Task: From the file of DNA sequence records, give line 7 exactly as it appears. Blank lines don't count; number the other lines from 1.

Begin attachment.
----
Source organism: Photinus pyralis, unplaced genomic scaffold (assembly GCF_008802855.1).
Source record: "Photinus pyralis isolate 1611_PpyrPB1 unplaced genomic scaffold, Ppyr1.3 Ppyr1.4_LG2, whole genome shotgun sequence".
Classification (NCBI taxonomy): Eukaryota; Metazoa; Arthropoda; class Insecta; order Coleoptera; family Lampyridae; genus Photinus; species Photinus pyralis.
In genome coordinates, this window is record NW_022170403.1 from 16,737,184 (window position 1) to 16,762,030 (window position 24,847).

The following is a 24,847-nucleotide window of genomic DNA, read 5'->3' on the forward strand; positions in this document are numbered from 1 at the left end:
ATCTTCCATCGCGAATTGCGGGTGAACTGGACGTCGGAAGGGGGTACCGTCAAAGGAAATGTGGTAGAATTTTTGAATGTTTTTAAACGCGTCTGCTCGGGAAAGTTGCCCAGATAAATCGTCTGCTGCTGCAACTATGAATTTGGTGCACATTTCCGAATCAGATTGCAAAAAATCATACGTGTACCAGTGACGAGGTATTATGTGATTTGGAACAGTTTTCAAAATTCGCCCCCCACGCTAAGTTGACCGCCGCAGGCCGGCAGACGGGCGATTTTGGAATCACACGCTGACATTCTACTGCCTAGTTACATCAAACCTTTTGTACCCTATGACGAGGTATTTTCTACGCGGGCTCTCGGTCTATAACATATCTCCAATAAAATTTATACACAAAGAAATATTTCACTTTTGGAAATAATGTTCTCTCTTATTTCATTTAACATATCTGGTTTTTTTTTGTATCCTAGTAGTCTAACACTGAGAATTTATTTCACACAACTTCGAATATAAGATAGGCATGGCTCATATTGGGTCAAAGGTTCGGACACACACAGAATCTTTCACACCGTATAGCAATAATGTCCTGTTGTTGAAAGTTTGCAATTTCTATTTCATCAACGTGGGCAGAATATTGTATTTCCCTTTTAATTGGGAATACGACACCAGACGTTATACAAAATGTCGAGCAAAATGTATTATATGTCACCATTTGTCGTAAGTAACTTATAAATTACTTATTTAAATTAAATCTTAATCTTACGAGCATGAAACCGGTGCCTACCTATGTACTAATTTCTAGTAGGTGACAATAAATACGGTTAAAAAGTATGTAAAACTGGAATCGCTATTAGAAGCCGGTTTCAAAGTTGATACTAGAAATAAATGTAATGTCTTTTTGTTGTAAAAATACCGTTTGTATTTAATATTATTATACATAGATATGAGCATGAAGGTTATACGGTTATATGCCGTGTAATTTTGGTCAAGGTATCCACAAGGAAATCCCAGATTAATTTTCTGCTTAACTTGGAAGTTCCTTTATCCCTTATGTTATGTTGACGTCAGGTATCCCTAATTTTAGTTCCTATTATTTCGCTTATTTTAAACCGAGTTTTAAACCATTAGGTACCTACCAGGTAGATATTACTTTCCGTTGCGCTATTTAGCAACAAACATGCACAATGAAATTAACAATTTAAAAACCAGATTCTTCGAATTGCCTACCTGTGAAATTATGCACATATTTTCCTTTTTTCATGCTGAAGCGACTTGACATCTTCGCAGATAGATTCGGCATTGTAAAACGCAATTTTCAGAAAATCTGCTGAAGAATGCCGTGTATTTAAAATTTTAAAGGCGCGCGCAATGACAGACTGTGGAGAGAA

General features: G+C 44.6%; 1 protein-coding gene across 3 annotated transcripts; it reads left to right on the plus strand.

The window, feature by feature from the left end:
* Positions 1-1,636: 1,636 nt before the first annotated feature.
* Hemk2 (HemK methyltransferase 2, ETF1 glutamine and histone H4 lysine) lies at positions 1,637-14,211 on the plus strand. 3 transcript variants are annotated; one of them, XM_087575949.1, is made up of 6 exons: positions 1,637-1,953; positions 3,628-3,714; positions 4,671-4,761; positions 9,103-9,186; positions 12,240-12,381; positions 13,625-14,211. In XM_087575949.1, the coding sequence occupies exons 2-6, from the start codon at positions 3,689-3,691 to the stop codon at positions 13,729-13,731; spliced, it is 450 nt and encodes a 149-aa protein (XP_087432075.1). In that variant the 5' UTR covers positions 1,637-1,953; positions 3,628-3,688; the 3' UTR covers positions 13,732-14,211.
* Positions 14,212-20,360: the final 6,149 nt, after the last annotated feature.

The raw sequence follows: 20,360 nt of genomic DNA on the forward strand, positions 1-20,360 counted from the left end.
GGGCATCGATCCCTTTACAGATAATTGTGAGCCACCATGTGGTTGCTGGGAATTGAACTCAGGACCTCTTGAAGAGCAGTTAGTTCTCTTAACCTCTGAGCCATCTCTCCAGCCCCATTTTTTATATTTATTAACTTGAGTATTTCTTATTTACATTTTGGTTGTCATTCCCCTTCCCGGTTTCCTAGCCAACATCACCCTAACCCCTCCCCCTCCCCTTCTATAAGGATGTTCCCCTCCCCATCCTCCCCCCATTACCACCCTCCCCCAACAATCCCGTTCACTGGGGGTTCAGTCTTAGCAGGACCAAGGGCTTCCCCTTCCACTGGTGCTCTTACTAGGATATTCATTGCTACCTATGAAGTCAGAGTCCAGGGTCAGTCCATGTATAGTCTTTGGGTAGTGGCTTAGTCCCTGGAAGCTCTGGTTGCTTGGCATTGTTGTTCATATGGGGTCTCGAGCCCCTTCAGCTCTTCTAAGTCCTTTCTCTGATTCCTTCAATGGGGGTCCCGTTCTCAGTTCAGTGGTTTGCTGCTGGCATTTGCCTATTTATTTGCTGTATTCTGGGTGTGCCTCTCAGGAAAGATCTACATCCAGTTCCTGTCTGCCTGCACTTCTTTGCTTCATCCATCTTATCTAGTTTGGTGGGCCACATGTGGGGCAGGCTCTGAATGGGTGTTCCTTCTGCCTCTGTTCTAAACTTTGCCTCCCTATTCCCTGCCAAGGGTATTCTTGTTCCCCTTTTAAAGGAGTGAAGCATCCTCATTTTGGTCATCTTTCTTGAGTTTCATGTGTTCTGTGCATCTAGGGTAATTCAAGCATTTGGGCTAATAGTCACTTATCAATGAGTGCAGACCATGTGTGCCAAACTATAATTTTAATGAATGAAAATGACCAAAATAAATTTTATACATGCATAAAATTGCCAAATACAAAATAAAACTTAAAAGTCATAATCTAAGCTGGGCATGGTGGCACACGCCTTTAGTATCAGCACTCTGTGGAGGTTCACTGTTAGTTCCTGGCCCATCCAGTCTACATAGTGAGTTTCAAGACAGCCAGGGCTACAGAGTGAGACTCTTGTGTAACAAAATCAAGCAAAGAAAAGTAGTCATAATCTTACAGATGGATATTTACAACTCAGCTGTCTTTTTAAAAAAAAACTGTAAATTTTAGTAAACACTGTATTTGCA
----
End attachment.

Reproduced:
General features: G+C 44.6%; 1 protein-coding gene across 3 annotated transcripts; it reads left to right on the plus strand.